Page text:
The wonderful thing about this art fair is that it doesn't feel like a fair. Each gallery has its own room that looks out onto the courtyard or the Thames, giving the whole affair a very relaxed feel, and its manageable size means that you can stroll around at your own pace.
As you make your way across the courtyard of Somerset House you will see Angolan artist Kiluanji Kia Henda's commission The Fortress, a comment on the ethereal nature of manmade structures. The metal frame forms the abstract remains of a building and is inspired by the artist's experiences in the Angolan desert. At its base, a mirror reflects the sky above, like a shimmering mirage.
Courtyard sculpture by Kiluanji Kia Henda. Photo: Katrina Sorrentino
When you enter the fair look out for the James Cohan gallery from New York, showing works by British Nigerian artist Yinka Shonibare in the West Wing. Shonibare is possibly most famous for his Fourth Plinth commission, which took the form of a ship in a bottle with sails made of African fabrics. The works he has here – a bookcase with batik-print covers and a miniature stagecoach with an African twist – fit perfectly into the neo-classical surroundings. And be sure not to miss Bisa Butler's stunning portraits, sewn from colourful materials. She is exhibiting with the Clare Oliver Gallery on the first floor.
Here is everything else you need to know to make the most of your visit.
Look out for the vibrant photography of Ethiopian artist Aïda Muluneh. Her solo exhibition is presented by WaterAid and explores the lives of women who travel on foot to collect water in one of the most extreme environments on the planet. The works come together in the form of Afro-futurist tableaux, shot against the extreme and otherworldly backdrop of Dallol in Ethiopia, where the average annual temperature is 35°C. You can find the exhibition in the Great Arch Hall on the lower ground floor until 20 October.
Other photographic highlights include the work of Michel 'Papami' Kameni, who documented post-colonial Cameroon from 1963 onwards. Through his photographic archive, the aspirations and artistic output of a nation in transition are laid bare.
There are also a number of special projects, which are the product of artist residencies. One such display is courtesy of the Thread residency programme. The programme's organisers invite artists from around the world to work in their centre in eastern Senegal and the work of two participating artists – London photographer Silvia Rosi and painter Anne-Marie Akussah – exploring ideas of identity and migration.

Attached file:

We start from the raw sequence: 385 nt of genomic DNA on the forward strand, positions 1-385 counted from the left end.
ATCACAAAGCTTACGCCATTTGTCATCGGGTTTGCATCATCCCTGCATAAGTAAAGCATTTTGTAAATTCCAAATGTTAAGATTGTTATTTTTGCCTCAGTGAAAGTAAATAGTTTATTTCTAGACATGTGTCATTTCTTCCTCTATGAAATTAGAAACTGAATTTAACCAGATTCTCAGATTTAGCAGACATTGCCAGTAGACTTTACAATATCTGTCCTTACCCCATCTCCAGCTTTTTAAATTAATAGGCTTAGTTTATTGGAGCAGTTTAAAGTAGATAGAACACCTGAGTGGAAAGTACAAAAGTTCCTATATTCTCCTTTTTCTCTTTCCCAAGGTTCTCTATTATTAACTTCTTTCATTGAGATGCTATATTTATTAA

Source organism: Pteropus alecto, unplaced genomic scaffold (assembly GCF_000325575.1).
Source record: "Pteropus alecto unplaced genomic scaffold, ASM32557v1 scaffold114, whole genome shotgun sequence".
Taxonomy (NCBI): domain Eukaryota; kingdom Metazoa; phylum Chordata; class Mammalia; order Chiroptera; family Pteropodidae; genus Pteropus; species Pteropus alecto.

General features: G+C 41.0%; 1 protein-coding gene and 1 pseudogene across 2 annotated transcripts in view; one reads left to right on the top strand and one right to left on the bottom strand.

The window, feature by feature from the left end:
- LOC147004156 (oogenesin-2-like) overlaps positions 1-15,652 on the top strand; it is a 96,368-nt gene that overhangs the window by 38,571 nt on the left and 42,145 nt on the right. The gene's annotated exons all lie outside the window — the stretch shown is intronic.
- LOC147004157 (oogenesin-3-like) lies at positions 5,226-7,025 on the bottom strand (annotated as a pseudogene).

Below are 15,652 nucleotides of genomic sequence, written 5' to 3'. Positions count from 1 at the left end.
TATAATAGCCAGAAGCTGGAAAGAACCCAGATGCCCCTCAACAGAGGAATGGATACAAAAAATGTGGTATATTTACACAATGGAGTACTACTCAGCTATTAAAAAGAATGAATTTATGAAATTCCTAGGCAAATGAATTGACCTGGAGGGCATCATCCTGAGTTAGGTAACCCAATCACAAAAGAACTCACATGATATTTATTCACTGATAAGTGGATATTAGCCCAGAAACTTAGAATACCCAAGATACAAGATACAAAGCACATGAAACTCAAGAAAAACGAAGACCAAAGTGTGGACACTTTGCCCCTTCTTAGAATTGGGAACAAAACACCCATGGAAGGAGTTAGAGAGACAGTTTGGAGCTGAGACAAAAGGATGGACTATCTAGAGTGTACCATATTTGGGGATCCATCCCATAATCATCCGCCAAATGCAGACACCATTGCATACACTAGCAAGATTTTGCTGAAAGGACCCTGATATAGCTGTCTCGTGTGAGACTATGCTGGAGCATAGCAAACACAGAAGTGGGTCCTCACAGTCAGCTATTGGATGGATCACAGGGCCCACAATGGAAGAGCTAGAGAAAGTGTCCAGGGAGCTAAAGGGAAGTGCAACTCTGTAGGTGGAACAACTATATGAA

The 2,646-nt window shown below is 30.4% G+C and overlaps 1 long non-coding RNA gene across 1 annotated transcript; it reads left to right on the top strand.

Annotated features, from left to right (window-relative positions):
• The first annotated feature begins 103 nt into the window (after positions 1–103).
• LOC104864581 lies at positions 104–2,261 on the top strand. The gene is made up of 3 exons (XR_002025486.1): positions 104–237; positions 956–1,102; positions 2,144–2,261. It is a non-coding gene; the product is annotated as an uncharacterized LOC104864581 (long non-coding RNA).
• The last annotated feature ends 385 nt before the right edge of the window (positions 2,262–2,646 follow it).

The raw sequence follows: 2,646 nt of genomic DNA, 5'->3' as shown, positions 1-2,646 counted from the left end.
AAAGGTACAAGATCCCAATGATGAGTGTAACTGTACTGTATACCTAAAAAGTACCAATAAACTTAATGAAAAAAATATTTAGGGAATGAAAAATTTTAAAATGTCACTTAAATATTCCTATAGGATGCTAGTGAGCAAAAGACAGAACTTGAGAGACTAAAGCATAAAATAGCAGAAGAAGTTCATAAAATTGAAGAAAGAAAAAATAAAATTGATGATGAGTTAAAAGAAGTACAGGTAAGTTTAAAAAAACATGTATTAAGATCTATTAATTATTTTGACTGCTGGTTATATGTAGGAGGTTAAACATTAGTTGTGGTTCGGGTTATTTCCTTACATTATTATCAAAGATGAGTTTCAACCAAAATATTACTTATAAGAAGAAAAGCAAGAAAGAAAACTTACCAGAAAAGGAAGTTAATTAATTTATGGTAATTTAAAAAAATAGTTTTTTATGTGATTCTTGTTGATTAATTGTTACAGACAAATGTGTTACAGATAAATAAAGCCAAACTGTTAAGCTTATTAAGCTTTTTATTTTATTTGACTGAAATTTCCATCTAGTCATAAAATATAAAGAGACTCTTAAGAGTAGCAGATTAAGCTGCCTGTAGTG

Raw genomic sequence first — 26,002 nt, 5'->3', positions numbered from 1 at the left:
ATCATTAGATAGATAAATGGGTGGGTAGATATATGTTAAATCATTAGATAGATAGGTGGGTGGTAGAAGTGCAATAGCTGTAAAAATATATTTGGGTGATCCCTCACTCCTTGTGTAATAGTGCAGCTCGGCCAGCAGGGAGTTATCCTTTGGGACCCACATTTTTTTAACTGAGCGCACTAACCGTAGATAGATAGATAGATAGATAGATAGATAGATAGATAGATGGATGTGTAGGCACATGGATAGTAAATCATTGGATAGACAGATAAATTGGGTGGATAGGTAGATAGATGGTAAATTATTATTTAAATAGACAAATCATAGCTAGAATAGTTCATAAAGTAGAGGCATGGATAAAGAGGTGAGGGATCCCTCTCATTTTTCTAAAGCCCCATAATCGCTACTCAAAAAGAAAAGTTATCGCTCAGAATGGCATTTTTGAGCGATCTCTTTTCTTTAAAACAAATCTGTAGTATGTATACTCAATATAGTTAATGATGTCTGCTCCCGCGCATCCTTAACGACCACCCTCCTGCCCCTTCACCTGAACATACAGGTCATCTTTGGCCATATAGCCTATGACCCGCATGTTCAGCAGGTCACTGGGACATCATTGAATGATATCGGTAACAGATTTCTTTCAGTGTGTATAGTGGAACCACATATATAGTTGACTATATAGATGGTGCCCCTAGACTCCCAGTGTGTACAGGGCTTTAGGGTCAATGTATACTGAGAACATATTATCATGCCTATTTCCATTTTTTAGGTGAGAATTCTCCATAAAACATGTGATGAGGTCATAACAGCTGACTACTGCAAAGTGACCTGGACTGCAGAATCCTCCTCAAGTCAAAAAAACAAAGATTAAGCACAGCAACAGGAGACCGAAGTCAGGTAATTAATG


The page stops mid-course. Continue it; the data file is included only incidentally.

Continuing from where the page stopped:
A Reversed Retrogress: Scene 1 (The Purple Shall Govern) (2013), Mary Sibande (b. 1982). Courtesy of the artist and Gallery MOMO; © Mary Sibande
Mary Sibande: I Came Apart at the Seams
Mary Sibande is one of South Africa’s most celebrated contemporary artists. In 2011 She represented South Africa at the Venice Biennale, but only now is she having her first solo UK exhibition, which can be found in the Terrace Room in the South Wing. Much of Sibande’s work incorporates her alter ego, Sophie, a character made from casts of Sibande’s own body and face.
Sophie represents a deeply personal family identity, as well as a wider story of forced servitude under apartheid. Through Sophie, who wears costumes inspired by the uniforms of domestic workers, Sibande rewrites history and subverts stereotypes. Her costumes transform throughout the exhibition from blue to purple to red. With each stage she grows stronger, eventually becoming a powerful high priestess with healing abilities.
The exhibition will run from 3 October 2019 – 5 January 2020
Take a break
A communal lounge sits at the fair’s heart and provides a chance to chat and relax amid the bustle of the fair. This year's 1-54 Lounge is designed by Distill 2710 with decor inspired by Nigerian Yoruba fabric traditions and influenced by the work of artist Chief Nike Okundaye. The space showcases traditional batik techniques and indigo dyes, which are icons of the rich artistic heritage of West Africa.
The 1-54 Lounge. Photo: Katrina Sorrentino
Chuku's claims to be the world's first Nigerian tapas restaurant. The brainchild of siblings Emeka and Ifeyinwa Frederick, the eatery is currently a successful pop-up 'looking for a permanent home' and is serving up authentic flavours in the fair's lounge. Look out for dishes such as caramel kuli kuli chicken wings and vegan moi-moi tart.
|What||1-54 Contemporary African Art Fair, Somerset House|
|Where||Somerset House, Strand, London, WC2R 1LA | MAP|
|Nearest tube||Temple (underground)|
03 Oct 19 – 06 Oct 19, 12:00 AM
|Price||£19 for early bird tickets|
|Website||Click here for more information|